IFFO reports lower fishmeal production in the first seven months of 2022
Total cumulative fishmeal production was slightly lower than in the same period in 2021 due to a drop in Peruvian production, despite other areas reporting an increased cumulative production.
IFFO – The Marine Ingredients Organisation Based reported that the total raw material usage in July 2022 was 42% higher than the one reported in July 2021, based on IFFO’s membership, which accounts for 55% of global marine ingredients production.
For the first seven months of 2022, total cumulative fishmeal production was slightly lower than in the same period in 2021, year-on-year, despite USA, India, the Iceland-North Atlantic area and the African countries reporting an increased cumulative production.
The 2022 total cumulative production of fish oil is in line with that of 2021. Despite a drop in Peru, Chile and India, performances of the European countries, the USA and the African countries were above the 2021 figures for this period.
“The drop in Peru, both for fishmeal and for fish oil production, is due to a lower quota granted to the North-Center area of the country in the last quarter of 2021, which resulted in fewer catches in quarter one 2022. Additionally, the total catch in the same area of Peru in the period April-June 2022 was 4% smaller for the same period in 2021,” said Enrico Bachis, IFFO’s market research director.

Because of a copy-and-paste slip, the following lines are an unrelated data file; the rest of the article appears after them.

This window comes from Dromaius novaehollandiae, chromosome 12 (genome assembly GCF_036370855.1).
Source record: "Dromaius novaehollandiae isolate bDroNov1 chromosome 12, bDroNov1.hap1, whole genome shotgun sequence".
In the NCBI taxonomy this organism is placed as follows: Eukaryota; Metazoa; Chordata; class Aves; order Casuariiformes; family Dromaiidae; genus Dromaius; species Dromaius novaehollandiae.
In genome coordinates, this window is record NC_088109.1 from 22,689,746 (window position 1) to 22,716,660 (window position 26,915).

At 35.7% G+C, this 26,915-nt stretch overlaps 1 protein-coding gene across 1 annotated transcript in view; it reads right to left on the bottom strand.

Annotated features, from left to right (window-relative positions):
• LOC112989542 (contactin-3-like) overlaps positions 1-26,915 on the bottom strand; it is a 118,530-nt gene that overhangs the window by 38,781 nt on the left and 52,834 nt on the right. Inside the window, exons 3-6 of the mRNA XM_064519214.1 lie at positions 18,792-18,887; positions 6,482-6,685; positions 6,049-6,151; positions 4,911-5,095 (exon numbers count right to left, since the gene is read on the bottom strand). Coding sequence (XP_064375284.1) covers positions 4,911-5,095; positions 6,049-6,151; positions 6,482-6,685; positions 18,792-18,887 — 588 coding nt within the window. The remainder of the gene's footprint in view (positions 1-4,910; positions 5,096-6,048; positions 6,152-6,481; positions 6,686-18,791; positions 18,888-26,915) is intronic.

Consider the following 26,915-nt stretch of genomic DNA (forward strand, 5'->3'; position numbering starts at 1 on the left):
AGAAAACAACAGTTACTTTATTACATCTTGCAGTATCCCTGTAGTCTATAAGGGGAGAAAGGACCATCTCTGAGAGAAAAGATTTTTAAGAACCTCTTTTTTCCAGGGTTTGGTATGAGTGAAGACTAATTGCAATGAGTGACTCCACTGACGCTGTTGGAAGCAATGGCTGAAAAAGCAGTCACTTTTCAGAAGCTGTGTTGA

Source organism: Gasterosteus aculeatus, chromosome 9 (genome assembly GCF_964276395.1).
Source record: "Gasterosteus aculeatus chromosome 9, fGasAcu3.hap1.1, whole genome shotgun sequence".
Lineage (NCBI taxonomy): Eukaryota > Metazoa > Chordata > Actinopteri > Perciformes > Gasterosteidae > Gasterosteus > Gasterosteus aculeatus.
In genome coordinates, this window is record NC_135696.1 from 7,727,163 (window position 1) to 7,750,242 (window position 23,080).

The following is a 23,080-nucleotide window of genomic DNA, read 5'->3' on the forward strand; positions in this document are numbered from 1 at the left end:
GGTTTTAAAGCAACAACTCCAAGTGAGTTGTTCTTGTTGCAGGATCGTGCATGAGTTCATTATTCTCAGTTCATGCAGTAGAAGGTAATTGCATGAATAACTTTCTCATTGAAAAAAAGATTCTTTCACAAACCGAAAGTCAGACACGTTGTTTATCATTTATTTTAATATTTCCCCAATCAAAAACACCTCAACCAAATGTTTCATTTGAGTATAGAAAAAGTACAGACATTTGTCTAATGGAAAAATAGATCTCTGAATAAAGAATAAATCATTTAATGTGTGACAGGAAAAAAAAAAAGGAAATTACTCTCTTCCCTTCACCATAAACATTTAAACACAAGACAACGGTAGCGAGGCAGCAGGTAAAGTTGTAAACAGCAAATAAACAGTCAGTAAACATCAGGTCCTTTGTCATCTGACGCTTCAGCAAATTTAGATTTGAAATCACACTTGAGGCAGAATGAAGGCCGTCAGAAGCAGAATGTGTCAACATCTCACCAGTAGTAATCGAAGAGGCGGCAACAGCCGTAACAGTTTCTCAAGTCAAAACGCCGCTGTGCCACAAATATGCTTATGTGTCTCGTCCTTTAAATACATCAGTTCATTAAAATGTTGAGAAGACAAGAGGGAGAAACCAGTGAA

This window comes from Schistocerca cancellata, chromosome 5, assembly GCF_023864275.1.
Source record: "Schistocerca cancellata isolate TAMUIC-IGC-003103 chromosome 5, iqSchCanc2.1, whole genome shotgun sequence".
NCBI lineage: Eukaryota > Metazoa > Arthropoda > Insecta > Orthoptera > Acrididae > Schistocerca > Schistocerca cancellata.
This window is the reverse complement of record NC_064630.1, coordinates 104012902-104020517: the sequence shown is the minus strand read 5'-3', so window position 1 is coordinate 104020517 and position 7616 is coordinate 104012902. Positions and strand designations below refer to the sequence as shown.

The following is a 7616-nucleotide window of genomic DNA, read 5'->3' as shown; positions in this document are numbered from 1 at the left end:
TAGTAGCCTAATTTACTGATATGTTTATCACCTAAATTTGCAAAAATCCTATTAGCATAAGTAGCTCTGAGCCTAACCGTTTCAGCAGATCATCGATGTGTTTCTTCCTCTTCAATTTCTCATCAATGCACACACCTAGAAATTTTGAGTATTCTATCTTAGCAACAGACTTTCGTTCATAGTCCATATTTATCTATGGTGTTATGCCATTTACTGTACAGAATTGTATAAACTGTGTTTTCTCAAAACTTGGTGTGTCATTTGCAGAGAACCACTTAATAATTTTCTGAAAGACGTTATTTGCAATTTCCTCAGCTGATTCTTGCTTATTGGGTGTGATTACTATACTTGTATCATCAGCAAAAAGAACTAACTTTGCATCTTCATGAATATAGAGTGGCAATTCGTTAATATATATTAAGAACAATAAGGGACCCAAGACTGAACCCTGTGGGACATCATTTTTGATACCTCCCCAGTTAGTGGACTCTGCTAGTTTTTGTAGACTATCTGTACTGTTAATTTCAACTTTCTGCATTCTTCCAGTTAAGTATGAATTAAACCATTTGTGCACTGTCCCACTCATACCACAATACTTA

China’s marine ingredients production and imports are expected to increase in September. Only some parts of the Chinese sea fishing grounds remain under a fishing moratorium and most regional bans have been lifted. Currently, domestic production of marine ingredients remains subdued and confined to the south, although activities are expected to pick up in all areas in September.
Imports of foreign fishmeal have decreased during the first seven months of the year, but important tonnages are expected to reach Chinese shores in the coming weeks.
China’s aquafeed production in 2022 remains at high levels compared to 2021 despite the series of heat waves. COVID-19 lockdowns continue to limit consumers’ access to both the retail and the food service facilities within the affected areas.